I have written a set of utilities for Parallel Processing below is the link for it :

The above abstract class is extended with a maxDepth variable of type AtomicInteger as multiple threads are setting its value . Also a level object is needed which holds the depthValue and one unit of JSON (i.e everything between ‘{’ to ‘}’ including nested JSON’s) as it member variables.

This level object is then pushed in to a Blocking Queue (of defined size say 100 to handle memory constraint). Now One task thread is dedicatedly used to create the above level objects with single unit of JSON & depthValue and push it into the Blocking Queue till it gets full or it reaches the end of the JSON Response(It can then join the remaining task threads for processing).

And the remaining task thread assume dual role of consuming/processing (setting up the depth etc) as well pushing it back into the queue.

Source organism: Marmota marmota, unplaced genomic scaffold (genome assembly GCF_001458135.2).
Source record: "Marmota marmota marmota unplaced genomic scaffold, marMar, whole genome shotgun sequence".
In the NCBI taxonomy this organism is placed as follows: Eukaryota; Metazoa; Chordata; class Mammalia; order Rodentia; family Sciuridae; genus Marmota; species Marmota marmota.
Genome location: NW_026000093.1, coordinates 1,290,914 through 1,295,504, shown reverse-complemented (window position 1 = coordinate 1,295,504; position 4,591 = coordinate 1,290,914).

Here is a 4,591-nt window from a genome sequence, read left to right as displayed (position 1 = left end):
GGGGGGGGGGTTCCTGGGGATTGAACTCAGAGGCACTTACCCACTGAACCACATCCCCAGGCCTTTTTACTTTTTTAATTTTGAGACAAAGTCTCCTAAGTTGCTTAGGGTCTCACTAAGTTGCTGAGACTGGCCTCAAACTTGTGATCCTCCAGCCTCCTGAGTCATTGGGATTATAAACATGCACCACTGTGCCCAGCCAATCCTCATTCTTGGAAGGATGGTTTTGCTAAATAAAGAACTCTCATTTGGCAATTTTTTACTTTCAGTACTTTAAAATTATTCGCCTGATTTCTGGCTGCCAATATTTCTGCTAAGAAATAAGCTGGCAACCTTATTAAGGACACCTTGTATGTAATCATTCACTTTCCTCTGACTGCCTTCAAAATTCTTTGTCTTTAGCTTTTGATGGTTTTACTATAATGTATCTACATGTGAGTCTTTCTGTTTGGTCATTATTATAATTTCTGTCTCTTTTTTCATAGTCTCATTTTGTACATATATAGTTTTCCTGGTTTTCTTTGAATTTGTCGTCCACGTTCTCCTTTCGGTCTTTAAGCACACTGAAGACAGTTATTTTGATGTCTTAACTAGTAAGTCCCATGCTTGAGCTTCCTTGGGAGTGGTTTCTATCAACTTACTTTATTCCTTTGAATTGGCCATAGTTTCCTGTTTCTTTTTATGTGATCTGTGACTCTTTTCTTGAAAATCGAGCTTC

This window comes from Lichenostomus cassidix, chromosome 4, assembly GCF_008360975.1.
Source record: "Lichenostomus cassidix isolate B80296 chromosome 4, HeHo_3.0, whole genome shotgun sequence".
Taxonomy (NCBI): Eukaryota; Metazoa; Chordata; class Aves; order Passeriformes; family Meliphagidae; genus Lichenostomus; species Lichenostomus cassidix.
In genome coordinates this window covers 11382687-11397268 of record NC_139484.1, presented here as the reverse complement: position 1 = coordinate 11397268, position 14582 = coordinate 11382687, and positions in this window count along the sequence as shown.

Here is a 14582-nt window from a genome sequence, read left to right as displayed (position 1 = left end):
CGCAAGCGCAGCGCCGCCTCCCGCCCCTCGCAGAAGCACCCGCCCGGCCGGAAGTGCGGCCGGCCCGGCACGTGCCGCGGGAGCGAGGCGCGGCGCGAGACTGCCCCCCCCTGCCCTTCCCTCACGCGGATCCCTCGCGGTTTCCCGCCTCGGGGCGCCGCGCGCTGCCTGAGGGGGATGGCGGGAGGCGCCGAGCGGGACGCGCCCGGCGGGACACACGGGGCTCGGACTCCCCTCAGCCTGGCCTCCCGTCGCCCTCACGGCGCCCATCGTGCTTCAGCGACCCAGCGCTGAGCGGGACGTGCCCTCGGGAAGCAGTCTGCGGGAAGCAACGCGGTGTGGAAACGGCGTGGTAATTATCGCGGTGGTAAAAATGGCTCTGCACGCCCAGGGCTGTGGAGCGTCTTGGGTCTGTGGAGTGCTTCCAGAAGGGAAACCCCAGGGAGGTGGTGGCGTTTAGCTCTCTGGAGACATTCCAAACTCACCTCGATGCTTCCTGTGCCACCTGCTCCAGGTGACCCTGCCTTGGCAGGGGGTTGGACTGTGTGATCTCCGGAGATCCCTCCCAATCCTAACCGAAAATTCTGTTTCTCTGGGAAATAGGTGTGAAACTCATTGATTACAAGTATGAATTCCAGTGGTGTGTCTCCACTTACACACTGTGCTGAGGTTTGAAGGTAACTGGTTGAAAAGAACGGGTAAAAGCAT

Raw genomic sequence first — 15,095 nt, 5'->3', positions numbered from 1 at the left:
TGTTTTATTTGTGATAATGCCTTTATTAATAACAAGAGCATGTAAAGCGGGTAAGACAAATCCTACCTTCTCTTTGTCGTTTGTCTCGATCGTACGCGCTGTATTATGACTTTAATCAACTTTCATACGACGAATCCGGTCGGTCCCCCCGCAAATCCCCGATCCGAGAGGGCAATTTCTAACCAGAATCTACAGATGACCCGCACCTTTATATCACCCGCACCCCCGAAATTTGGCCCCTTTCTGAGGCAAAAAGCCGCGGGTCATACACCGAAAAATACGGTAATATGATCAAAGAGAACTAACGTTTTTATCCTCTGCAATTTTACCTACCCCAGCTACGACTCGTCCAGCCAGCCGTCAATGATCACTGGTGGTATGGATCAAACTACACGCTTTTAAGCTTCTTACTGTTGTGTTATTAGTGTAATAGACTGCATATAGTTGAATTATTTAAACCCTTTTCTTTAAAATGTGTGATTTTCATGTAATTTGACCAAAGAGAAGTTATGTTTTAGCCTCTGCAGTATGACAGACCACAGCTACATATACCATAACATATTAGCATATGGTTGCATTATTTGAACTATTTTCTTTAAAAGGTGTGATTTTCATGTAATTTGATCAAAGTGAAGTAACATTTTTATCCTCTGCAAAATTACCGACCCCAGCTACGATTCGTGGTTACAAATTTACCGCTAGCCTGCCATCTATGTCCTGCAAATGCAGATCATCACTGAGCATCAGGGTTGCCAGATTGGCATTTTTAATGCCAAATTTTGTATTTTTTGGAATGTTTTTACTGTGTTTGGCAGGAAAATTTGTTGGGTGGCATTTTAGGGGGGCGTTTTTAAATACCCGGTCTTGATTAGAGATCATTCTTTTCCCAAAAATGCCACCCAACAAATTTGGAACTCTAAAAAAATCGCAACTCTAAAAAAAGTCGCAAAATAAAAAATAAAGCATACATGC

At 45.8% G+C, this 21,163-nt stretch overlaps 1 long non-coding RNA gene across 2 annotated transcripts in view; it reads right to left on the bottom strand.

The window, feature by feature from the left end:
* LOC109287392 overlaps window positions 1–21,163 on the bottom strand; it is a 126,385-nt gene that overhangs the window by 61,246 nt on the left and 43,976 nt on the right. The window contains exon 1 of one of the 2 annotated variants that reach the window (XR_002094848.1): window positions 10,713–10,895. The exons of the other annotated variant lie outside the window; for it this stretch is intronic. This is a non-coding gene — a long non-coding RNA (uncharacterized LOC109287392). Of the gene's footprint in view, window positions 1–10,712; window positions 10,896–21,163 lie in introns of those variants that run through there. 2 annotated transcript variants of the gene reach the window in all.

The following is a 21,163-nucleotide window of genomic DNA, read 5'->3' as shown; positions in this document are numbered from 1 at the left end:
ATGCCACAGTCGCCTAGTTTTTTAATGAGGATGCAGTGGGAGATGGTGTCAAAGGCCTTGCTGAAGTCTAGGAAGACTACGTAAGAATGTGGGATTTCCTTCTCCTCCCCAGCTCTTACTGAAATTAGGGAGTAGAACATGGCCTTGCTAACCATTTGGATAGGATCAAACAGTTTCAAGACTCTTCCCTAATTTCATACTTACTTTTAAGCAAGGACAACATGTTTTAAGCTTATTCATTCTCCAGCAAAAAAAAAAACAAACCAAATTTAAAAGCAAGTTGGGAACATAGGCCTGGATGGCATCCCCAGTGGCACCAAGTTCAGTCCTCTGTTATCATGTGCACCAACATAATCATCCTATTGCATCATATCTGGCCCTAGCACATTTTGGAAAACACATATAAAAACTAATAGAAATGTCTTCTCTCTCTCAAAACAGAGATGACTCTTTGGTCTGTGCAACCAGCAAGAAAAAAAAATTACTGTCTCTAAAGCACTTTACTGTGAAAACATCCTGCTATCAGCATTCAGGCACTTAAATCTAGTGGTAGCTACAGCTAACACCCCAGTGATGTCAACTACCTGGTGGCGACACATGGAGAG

If the JSON encountered is a nested one then they simply create a new level object with depthValue incremented by 1 and the nested json(Here we also increment the maxDepth variable as well).

The above task executors poll continuously and process the contained JSON, and if they find the nested JSON embedded in it, they put it back into the Blocking Queue with the depth value incremented and the nested json.

So at a time say 10 threads do the depth finding task in parallel. Thus parallel processor framework can put a cap on memory and utilizes the CPU cores effectively.

There might be multiple approaches to solve this problem, this was asked in a BlueOptima Software Engineer interview.

What am I missing here ? Let me know in comments section and I'll add in!